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One frustration of being a facility executive is the need to explain the obvious. Isn’t it evident that energy upgrades save money, or that a roof can’t be patched forever? Worse, facility executives in many organizations find that these arguments seem to have no effect at budget time.
When some top executives look at facilities during budget time, they see enormous cost and few bottom-line benefits. “We can seem to be a black hole,” says Joe Nugent, director of maintenance and operations for Cabrillo College. “It looks like money’s just pouring into it and no good results are coming back.” No wonder facilities rarely get a fair slice of the funding pie.
Increasingly, facility executives are relying on metrics to quantify the bang an organization gets for its buck.
USAA Realty Co. invested about $100,000 in a lighting retrofit that included occupancy sensors and more energy-efficient exit signs. Those measures, along with a money-saving energy procurement contract, boosted the value of the building by $1.5 million when it was sold, says Brenna Walraven, executive director, national property management.
Numbers like those make it clear that money spent on energy improvements adds significant value to a building. But too often facility executives don’t have the data to tell the story.
When Ronald Nayler arrived at Northwestern University, the school’s deferred maintenance backlog was growing every year.
“The escalation on the backlog was more than we were spending,” says Nayler, associate vice president for facilities management. One problem was that the university had no metric to show the size of the backlog.
Nayler used a detailed assessment of all campus buildings to develop a facility condition index. The assessment quantified the deferred maintenance backlog; that number was divided by the replacement cost of the buildings to calculate the facility condition index.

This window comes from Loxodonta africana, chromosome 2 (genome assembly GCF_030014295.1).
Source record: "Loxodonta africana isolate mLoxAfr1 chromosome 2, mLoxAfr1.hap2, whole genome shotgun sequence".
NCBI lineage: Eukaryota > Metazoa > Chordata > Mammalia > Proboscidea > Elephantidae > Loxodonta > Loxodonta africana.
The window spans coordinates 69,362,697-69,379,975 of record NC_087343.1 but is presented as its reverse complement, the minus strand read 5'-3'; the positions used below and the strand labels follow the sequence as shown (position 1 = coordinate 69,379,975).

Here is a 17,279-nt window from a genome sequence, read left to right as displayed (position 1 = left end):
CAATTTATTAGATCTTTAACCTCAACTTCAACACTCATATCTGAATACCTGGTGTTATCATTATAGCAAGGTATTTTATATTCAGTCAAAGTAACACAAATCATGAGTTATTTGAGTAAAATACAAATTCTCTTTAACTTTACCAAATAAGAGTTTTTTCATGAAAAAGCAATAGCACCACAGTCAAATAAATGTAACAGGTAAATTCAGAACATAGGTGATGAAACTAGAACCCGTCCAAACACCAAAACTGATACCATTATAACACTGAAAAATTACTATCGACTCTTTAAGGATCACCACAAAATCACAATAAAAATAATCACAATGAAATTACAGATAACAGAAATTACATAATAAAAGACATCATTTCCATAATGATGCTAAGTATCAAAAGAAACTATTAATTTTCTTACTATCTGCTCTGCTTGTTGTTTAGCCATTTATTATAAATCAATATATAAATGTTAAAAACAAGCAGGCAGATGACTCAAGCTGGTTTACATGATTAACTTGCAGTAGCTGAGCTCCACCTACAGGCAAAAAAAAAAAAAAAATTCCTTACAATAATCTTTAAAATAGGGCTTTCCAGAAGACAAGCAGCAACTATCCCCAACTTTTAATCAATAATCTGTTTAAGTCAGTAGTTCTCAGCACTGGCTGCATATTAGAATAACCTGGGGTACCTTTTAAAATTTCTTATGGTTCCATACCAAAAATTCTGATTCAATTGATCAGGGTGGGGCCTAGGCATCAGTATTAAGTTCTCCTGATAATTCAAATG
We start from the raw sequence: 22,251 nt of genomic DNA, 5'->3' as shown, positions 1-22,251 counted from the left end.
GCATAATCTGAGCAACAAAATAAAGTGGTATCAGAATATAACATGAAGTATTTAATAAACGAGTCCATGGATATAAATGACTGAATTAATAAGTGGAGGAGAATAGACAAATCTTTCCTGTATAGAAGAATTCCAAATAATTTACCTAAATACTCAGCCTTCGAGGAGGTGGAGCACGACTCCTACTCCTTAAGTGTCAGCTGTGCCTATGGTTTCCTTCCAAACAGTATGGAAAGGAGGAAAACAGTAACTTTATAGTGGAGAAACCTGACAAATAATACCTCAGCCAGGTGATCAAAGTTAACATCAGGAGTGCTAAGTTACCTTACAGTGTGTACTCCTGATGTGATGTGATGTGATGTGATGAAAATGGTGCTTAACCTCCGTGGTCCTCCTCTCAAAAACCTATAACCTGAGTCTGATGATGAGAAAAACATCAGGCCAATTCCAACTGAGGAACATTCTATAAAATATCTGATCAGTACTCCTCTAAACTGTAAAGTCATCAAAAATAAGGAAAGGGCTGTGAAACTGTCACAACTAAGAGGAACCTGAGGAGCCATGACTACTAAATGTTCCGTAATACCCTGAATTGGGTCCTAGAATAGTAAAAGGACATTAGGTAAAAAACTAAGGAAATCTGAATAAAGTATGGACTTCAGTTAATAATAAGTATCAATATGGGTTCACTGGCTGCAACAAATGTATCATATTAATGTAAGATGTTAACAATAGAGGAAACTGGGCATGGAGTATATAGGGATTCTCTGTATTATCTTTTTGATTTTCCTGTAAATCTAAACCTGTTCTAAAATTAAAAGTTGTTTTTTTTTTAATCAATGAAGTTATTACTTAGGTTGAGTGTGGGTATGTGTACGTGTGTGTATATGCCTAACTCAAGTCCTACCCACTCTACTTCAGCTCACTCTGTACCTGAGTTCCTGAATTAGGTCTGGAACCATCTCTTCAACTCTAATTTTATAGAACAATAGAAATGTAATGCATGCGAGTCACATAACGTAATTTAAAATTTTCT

The software used to produce the index is dynamic, says Nayler. It not only shows how large the backlog is, but also lets Nayler look into the future to demonstrate to the board of trustees how different levels of funding will affect the physical environment.
Armed with his new metrics, Nayler convinced the school’s administration to approve a significant increase in funding. “Without the facility condition index, it’s just talk. You need a dynamic metric to make a compelling case for spending scarce resources.”
When organizations are making financial decisions, cost-related measures aren’t the only metrics that have relevance. Employee satisfaction surveys, for example, can help facility executives respond to pressure to cut facility services by identifying areas where cuts can be made or by demonstrating why the budget should not be trimmed.
Some organizations are trying to show the bottom-line value of facilities in other ways. Microsoft wants to show the impact of facilities on revenue. The question, says Randy Radke, senior IT manager, real estate and facilities, Microsoft, is whether the characteristics of a facility or the facility services provided to occupants can boost revenue. “We’re trying to get revenue down to a site level and then compare facilities.”
The health care industry has gone furthest in acknowledging the economic contribution of facilities in areas other than cost control.
The most ambitious attempt to link facilities to the mission of health care organizations is evidence-based design. The strategy is based on research showing that specific designs can produce measurable results.
Lakeland Health and Healing is using evidence-based design in the construction of a new patient pavilion, says Mike Kastner, director of building services and construction management. Among the results: larger windows for patient rooms, shorter travel distances for nurses and larger patient rooms. The next step is to measure the impact of the design on specific outcomes — things like infection rates, length of stay, patient falls and market share, says Russell Furst, manager of biomedical engineering, who is driving the effort.
As important as metrics are, they don’t tell the whole story. With only 13 inches of rainfall a year, water is a big issue for Santa Clara University. Still, Joe Sugg, assistant vice president, university operations, faced a tough decision about installing urinals that don’t use water.
The change would save 6 million gallons of water each year for the campus. That’s an impressive number, but it wasn’t the real criteria for making the change.
As a percentage of water used on campus, Sugg says, “It was literally a drop in the bucket.”
In fact, metrics from Sugg’s work-order tracking system showed that the real savings for the urinals would come from reduced maintenance. Hard water in the area made flush valves expensive to maintain, and the new urinals would eliminate overflow cleanups.
In the end, Sugg decided to proceed with the upgrade but his decision was not based strictly on savings. Rather, the project was approved because it provided social and environmental benefits as well as economic gains — the three criteria by which the university judges all sustainable initiatives.